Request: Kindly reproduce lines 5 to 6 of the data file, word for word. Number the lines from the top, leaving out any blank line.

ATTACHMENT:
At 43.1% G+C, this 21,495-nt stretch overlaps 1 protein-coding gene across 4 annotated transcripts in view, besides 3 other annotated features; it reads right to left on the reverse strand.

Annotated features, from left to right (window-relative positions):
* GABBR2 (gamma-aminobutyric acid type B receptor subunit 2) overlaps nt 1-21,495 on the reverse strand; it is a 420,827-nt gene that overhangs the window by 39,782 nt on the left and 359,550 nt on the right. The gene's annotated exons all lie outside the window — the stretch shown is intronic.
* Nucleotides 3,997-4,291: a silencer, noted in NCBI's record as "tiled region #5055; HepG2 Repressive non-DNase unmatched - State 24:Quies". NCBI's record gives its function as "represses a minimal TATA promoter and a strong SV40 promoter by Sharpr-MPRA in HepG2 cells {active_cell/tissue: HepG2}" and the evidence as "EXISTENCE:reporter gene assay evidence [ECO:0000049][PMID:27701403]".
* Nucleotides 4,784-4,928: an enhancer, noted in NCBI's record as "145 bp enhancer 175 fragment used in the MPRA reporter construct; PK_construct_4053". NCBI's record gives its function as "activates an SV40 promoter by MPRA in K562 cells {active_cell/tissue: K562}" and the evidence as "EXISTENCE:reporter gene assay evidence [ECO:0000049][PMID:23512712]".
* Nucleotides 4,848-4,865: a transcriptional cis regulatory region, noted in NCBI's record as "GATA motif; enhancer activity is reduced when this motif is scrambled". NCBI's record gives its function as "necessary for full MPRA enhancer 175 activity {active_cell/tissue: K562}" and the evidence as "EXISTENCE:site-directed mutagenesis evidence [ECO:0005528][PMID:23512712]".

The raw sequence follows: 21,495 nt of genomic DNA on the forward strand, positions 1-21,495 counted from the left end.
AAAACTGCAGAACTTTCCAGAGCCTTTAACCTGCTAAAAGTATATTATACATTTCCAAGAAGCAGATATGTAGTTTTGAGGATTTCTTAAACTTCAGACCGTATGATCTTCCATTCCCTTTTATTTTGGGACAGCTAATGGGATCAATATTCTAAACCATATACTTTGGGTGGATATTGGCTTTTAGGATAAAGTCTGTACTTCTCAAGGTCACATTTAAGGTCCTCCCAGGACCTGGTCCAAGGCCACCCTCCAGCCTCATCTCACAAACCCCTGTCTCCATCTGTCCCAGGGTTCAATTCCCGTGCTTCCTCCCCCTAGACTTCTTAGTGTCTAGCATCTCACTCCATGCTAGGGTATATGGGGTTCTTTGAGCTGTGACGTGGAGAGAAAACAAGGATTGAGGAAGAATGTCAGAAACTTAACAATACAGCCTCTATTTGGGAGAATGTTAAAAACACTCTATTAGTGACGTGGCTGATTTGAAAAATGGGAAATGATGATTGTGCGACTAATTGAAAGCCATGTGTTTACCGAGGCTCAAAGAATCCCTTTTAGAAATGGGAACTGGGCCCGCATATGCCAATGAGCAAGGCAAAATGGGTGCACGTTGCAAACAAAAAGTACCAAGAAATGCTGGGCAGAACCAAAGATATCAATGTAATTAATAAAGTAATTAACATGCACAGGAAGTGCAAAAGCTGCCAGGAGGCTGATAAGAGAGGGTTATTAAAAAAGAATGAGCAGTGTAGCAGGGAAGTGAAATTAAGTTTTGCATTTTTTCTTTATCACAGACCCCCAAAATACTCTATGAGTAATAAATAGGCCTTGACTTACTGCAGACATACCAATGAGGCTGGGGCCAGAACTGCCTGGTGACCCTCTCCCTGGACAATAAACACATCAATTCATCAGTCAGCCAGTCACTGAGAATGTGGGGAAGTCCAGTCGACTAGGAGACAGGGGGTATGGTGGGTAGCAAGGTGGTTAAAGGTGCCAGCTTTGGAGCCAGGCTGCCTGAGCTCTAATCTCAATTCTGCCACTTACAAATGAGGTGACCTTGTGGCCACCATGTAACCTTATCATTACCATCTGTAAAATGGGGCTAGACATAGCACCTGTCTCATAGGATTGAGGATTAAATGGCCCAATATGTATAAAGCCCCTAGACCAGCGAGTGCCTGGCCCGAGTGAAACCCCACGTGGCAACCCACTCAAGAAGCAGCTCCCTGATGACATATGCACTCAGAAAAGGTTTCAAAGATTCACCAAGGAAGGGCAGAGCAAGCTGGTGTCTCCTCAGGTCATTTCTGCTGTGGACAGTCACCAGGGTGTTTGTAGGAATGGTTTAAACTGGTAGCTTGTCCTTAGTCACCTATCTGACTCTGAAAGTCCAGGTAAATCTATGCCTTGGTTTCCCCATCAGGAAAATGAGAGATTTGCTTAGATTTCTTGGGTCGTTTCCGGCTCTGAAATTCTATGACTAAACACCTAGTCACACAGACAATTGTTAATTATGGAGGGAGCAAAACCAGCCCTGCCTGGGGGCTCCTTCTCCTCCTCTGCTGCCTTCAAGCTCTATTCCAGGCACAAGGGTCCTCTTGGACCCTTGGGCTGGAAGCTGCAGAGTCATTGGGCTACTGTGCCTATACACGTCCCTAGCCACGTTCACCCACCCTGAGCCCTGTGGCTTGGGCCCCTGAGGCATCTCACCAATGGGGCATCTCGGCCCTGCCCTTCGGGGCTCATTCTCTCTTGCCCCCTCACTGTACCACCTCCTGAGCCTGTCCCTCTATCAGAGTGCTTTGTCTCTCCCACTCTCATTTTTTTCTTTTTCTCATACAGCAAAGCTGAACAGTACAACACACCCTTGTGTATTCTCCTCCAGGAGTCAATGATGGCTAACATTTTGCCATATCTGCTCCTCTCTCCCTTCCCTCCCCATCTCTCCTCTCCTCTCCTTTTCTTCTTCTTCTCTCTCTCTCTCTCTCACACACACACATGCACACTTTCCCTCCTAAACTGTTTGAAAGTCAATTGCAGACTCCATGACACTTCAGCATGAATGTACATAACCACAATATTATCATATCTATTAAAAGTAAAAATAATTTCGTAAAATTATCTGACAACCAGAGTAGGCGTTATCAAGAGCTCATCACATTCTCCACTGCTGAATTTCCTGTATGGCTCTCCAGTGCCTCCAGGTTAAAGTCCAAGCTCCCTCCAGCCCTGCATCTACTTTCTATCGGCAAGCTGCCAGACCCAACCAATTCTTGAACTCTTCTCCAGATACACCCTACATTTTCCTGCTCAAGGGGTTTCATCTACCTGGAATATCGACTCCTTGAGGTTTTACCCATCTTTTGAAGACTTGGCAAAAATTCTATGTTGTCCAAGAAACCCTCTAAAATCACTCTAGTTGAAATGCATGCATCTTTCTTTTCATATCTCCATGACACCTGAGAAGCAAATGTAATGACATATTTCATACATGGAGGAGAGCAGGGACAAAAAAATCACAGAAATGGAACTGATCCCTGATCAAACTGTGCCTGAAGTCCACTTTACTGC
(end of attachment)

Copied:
* Nucleotides 4,784-4,928: an enhancer, noted in NCBI's record as "145 bp enhancer 175 fragment used in the MPRA reporter construct; PK_construct_4053". NCBI's record gives its function as "activates an SV40 promoter by MPRA in K562 cells {active_cell/tissue: K562}" and the evidence as "EXISTENCE:reporter gene assay evidence [ECO:0000049][PMID:23512712]".
* Nucleotides 4,848-4,865: a transcriptional cis regulatory region, noted in NCBI's record as "GATA motif; enhancer activity is reduced when this motif is scrambled". NCBI's record gives its function as "necessary for full MPRA enhancer 175 activity {active_cell/tissue: K562}" and the evidence as "EXISTENCE:site-directed mutagenesis evidence [ECO:0005528][PMID:23512712]".